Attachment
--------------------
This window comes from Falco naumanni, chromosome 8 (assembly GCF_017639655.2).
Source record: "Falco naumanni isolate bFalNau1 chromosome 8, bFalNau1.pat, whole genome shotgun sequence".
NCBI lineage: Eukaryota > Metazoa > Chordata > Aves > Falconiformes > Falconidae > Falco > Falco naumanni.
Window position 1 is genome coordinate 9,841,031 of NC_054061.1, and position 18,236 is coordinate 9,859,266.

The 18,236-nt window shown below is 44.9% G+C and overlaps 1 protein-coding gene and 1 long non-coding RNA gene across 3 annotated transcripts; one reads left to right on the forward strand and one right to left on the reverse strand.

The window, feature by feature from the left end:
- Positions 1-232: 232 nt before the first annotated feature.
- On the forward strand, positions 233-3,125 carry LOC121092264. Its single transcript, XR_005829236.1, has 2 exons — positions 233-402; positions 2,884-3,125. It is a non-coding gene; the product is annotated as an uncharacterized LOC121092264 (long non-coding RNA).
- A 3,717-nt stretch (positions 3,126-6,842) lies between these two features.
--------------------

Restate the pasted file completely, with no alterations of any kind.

This window comes from Falco naumanni, chromosome 8 (assembly GCF_017639655.2).
Source record: "Falco naumanni isolate bFalNau1 chromosome 8, bFalNau1.pat, whole genome shotgun sequence".
NCBI lineage: Eukaryota > Metazoa > Chordata > Aves > Falconiformes > Falconidae > Falco > Falco naumanni.
Window position 1 is genome coordinate 9,841,031 of NC_054061.1, and position 18,236 is coordinate 9,859,266.

The 18,236-nt window shown below is 44.9% G+C and overlaps 1 protein-coding gene and 1 long non-coding RNA gene across 3 annotated transcripts; one reads left to right on the forward strand and one right to left on the reverse strand.

The window, feature by feature from the left end:
- Positions 1-232: 232 nt before the first annotated feature.
- On the forward strand, positions 233-3,125 carry LOC121092264. Its single transcript, XR_005829236.1, has 2 exons — positions 233-402; positions 2,884-3,125. It is a non-coding gene; the product is annotated as an uncharacterized LOC121092264 (long non-coding RNA).
- A 3,717-nt stretch (positions 3,126-6,842) lies between these two features.